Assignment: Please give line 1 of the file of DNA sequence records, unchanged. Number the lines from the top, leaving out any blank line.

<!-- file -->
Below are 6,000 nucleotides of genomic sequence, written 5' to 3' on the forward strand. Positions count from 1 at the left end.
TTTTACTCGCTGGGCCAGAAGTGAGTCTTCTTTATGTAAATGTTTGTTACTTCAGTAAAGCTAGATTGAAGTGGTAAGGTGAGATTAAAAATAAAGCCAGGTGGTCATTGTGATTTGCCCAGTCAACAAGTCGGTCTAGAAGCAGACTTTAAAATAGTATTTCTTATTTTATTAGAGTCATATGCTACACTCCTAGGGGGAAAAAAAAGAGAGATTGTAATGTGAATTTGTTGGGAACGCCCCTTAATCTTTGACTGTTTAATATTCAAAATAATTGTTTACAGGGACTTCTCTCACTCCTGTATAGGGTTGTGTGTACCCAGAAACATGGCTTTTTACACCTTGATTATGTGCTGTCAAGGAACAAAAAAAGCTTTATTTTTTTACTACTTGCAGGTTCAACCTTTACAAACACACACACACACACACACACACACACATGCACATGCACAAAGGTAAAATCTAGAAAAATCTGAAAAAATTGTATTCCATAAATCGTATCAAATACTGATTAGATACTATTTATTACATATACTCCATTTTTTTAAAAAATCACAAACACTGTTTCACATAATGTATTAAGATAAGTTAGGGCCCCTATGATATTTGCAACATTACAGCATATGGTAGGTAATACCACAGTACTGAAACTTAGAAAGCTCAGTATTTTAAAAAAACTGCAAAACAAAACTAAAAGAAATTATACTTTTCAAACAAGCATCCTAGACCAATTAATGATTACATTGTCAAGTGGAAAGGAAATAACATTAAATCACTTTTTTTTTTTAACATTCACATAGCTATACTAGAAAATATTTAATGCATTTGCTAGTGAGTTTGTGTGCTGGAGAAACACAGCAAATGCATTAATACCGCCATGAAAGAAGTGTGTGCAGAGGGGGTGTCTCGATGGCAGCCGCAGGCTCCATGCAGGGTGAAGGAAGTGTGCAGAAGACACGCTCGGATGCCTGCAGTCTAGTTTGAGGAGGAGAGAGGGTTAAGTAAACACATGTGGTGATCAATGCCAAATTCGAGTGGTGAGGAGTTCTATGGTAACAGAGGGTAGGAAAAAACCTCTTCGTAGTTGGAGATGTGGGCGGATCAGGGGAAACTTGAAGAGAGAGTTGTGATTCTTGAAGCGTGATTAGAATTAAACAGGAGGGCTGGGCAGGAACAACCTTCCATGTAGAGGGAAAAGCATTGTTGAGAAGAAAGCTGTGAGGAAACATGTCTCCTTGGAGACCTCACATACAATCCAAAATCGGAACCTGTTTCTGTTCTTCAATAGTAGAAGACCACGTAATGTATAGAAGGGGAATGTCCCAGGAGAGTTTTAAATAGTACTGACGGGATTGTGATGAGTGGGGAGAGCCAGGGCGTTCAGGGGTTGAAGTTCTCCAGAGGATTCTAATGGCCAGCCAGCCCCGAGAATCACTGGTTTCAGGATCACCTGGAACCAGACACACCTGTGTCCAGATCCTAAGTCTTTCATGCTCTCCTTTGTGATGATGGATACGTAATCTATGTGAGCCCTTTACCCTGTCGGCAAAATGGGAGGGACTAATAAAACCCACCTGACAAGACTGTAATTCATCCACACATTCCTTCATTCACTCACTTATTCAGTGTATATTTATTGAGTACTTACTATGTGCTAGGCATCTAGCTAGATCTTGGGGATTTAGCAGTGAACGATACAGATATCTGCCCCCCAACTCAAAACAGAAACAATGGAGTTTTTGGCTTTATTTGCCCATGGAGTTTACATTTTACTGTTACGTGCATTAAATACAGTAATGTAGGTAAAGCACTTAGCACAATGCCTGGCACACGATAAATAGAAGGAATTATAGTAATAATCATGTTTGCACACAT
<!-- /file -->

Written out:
Below are 6,000 nucleotides of genomic sequence, written 5' to 3' on the forward strand. Positions count from 1 at the left end.